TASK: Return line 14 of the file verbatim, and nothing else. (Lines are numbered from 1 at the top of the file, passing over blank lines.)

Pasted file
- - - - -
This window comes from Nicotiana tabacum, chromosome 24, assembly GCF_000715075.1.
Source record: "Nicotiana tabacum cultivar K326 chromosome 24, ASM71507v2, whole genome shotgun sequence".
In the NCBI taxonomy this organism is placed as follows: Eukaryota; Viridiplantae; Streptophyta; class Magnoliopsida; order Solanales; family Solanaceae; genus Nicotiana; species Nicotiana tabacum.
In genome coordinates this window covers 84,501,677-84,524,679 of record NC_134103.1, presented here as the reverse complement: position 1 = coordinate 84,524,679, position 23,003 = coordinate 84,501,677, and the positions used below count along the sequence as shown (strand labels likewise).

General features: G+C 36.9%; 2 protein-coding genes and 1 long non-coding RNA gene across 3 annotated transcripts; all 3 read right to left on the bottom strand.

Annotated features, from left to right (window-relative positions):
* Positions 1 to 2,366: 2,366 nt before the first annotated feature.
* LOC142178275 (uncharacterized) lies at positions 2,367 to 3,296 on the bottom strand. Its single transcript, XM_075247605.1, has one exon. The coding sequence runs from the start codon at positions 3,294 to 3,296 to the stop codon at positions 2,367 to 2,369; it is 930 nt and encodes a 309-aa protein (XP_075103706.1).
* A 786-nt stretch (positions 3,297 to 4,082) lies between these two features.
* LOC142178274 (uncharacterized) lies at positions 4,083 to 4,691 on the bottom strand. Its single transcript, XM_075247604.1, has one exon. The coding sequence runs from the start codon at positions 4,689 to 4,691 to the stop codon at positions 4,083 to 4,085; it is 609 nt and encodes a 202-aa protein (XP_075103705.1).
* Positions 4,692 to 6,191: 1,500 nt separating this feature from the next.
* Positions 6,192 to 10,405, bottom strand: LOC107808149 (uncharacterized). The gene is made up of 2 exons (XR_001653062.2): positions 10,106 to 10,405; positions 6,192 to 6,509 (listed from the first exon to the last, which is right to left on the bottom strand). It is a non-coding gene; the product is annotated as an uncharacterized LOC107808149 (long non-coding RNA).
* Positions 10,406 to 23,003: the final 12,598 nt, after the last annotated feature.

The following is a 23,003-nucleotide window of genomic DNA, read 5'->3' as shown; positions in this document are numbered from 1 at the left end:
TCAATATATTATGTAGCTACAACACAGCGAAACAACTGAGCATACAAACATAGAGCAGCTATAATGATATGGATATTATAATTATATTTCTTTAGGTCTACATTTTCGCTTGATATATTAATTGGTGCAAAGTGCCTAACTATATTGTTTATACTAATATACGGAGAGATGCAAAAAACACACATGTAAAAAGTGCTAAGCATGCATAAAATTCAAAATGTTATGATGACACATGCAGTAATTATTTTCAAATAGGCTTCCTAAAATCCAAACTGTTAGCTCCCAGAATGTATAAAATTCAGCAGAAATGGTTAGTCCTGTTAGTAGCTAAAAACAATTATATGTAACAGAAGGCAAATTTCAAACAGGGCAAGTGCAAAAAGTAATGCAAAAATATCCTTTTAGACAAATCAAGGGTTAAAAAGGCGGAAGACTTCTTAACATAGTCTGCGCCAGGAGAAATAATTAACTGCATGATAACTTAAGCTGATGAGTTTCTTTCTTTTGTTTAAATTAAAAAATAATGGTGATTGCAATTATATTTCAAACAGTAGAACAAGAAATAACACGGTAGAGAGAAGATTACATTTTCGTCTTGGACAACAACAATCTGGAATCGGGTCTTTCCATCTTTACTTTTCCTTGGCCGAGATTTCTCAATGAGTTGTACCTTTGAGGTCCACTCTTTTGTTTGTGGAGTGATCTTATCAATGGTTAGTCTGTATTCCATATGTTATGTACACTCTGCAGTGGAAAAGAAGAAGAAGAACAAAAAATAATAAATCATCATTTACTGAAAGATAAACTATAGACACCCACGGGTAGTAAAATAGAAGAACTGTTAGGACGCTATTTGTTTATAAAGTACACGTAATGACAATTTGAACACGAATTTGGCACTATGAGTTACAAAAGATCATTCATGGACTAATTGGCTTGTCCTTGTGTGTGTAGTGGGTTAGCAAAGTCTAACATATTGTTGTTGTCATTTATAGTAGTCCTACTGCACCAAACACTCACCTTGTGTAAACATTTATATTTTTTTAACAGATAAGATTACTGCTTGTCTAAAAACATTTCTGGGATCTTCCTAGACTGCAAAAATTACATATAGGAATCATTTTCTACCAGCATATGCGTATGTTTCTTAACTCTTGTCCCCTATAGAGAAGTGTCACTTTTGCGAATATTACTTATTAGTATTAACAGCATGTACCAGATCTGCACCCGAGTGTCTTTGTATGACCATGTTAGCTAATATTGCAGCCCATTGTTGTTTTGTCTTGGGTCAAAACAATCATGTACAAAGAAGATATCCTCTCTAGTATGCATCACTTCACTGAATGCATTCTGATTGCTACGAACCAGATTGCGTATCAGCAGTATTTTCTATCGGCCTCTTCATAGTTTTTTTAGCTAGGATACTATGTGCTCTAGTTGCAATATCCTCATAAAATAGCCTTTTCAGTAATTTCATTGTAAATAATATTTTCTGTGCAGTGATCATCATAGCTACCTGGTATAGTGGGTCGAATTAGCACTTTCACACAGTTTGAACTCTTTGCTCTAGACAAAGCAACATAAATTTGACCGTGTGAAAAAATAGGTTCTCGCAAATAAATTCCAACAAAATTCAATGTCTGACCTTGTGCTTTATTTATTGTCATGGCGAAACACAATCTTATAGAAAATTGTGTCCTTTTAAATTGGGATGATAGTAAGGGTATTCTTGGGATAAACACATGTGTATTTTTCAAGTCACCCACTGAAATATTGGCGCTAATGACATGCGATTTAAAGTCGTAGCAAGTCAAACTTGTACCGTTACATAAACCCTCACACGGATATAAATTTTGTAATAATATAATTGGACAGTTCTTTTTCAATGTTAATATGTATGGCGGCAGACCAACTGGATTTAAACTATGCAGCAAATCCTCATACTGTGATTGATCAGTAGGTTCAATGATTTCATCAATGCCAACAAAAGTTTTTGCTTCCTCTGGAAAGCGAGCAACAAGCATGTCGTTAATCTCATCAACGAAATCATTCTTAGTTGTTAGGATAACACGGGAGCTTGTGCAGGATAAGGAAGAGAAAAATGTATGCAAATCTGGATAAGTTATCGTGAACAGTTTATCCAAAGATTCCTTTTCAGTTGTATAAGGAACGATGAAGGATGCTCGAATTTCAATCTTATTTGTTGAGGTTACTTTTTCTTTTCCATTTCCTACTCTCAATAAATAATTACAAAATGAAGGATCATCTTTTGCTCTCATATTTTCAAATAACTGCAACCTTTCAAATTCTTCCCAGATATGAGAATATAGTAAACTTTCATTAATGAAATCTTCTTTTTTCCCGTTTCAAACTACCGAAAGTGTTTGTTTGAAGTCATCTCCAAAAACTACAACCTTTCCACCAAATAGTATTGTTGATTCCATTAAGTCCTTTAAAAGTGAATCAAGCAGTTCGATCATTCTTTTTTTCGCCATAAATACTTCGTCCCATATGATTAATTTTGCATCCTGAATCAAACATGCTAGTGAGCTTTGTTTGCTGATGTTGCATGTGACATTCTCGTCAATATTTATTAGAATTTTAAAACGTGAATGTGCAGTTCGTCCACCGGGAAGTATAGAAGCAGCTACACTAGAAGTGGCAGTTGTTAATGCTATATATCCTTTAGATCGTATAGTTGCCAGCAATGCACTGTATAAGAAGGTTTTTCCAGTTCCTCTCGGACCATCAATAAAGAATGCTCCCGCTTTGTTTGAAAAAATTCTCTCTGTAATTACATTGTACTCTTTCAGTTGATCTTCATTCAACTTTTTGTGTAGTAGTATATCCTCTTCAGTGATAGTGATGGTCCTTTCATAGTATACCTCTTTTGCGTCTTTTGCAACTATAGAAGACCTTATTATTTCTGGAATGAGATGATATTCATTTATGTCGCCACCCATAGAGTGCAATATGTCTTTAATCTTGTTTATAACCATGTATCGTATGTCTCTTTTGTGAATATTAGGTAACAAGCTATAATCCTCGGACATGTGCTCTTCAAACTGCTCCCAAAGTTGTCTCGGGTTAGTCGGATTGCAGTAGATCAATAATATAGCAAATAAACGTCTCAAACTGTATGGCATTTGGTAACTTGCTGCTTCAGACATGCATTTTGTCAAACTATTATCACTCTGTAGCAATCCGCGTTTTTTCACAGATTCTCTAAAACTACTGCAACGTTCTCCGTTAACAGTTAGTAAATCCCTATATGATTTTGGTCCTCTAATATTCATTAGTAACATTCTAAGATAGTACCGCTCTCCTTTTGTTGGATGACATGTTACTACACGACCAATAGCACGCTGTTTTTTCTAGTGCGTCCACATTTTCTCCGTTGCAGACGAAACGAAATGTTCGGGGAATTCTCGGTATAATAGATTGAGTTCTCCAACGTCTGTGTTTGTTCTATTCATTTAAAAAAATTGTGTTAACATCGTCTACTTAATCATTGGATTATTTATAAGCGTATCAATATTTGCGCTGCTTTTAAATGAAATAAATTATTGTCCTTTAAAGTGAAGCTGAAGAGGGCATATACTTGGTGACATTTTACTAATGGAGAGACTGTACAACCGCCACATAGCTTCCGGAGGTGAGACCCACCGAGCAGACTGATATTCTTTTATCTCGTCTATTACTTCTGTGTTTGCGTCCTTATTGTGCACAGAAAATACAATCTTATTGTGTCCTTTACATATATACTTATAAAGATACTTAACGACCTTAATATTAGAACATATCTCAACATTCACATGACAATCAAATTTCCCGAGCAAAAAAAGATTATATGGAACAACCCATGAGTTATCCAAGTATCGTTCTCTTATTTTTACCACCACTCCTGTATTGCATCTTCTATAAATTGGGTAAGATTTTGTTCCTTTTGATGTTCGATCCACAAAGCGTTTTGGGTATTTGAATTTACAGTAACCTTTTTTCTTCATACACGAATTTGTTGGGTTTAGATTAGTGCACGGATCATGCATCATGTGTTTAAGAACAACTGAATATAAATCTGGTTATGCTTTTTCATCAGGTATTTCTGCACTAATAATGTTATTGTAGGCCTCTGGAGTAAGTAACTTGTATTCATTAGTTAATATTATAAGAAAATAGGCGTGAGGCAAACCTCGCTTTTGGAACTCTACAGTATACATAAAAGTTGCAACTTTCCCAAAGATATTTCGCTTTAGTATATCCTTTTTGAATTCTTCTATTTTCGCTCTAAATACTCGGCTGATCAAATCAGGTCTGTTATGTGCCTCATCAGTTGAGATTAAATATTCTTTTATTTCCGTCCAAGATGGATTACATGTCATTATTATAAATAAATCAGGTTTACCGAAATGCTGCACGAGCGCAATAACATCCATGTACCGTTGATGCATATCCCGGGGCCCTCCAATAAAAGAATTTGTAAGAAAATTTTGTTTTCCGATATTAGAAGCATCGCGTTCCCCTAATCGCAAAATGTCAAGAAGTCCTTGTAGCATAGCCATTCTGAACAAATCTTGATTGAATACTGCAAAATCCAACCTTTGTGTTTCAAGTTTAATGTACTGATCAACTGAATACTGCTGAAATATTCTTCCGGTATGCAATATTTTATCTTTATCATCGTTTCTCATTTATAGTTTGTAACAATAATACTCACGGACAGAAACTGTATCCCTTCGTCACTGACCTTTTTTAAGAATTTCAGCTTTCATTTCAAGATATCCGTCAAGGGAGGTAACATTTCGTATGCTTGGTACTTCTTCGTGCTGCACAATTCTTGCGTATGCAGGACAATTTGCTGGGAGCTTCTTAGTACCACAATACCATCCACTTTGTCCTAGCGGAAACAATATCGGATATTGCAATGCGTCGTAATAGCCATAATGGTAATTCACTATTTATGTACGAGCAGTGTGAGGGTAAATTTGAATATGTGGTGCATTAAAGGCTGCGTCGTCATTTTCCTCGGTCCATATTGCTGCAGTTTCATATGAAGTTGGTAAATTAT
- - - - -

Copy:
The following is a 23,003-nucleotide window of genomic DNA, read 5'->3' as shown; positions in this document are numbered from 1 at the left end: